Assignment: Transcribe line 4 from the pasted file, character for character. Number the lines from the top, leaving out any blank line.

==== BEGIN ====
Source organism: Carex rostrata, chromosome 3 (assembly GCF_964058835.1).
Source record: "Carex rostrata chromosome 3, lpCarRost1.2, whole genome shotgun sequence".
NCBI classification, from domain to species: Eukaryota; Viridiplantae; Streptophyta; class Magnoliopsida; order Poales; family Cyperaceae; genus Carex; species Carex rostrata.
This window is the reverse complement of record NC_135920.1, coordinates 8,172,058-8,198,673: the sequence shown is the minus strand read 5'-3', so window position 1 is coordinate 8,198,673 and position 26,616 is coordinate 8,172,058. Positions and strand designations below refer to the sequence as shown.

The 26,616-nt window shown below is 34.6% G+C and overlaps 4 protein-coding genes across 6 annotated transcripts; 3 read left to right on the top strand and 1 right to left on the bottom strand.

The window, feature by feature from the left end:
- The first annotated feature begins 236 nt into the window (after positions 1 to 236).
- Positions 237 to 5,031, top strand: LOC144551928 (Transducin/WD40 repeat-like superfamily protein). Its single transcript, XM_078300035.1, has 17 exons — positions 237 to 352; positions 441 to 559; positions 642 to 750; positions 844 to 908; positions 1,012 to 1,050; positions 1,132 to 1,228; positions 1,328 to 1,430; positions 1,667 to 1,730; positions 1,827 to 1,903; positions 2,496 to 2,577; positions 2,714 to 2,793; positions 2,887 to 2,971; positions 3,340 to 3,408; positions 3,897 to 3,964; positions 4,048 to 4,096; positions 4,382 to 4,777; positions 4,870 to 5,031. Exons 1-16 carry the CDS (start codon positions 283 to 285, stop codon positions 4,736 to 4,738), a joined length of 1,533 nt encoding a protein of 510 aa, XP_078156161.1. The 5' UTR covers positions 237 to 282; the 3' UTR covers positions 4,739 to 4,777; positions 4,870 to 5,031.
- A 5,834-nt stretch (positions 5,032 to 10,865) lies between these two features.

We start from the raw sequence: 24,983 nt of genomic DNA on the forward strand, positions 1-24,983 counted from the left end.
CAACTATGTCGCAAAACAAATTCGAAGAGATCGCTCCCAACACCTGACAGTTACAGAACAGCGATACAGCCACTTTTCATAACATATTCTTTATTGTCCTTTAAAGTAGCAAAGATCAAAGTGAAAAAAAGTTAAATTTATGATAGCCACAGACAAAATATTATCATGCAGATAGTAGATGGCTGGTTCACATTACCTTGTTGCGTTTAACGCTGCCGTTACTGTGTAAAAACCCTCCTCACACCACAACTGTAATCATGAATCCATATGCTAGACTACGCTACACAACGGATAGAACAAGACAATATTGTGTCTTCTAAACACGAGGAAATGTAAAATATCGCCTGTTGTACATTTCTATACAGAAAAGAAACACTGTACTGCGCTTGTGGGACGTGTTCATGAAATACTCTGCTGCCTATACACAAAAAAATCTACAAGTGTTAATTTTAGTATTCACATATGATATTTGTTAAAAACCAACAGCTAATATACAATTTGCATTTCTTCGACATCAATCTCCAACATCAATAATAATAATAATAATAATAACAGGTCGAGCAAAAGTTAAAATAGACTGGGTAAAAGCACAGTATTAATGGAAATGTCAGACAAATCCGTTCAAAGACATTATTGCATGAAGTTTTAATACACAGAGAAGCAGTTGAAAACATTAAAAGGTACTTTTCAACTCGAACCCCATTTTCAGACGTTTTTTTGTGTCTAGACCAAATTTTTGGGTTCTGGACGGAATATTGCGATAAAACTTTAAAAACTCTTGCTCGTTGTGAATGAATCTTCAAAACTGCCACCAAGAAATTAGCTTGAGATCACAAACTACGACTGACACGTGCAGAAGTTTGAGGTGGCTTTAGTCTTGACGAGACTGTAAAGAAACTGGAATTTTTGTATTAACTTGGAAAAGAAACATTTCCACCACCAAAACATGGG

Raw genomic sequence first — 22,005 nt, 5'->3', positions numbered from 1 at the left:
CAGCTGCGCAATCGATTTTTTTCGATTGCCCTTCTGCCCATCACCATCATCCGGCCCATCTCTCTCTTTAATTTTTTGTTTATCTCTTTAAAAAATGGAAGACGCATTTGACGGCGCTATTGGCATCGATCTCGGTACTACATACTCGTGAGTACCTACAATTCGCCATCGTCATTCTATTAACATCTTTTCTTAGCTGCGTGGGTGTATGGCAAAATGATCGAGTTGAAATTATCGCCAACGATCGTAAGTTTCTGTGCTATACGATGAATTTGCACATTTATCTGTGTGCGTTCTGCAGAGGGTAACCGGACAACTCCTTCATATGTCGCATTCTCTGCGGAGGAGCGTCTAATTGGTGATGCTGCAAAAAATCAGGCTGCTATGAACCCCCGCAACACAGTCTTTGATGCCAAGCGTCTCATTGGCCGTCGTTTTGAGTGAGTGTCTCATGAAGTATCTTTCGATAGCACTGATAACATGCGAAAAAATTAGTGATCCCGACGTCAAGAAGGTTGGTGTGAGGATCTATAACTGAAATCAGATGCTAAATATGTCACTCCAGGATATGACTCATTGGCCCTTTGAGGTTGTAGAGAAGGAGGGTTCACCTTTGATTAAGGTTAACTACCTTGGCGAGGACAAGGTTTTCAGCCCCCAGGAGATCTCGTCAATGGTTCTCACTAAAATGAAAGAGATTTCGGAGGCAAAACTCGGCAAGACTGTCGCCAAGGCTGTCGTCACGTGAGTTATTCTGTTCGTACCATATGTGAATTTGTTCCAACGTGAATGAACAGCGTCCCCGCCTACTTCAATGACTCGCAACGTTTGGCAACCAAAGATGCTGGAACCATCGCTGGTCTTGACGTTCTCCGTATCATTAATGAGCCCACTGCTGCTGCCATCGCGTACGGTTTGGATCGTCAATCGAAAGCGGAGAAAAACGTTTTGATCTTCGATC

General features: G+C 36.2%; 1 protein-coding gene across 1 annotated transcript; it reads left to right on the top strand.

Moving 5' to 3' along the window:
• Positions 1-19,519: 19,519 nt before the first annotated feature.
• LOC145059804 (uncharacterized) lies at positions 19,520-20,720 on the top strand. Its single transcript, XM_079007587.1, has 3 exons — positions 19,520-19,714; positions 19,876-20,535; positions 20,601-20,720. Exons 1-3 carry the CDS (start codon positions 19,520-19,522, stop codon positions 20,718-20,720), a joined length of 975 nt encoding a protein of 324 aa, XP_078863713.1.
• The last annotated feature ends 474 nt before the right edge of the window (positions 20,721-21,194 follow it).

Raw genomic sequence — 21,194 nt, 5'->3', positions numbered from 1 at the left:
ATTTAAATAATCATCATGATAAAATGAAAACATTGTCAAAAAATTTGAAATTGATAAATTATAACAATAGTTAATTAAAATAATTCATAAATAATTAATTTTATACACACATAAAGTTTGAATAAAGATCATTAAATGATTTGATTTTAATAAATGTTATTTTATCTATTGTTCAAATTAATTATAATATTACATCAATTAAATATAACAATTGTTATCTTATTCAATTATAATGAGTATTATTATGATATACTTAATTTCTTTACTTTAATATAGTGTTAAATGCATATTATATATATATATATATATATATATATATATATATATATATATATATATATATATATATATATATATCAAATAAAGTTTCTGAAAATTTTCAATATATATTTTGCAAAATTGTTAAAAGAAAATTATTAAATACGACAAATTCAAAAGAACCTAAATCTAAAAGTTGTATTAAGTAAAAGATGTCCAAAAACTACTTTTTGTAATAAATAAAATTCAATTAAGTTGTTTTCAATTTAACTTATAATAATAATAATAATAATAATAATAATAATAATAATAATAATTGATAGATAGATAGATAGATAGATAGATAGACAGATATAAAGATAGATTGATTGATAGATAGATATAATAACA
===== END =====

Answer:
This window is the reverse complement of record NC_135920.1, coordinates 8,172,058-8,198,673: the sequence shown is the minus strand read 5'-3', so window position 1 is coordinate 8,198,673 and position 26,616 is coordinate 8,172,058. Positions and strand designations below refer to the sequence as shown.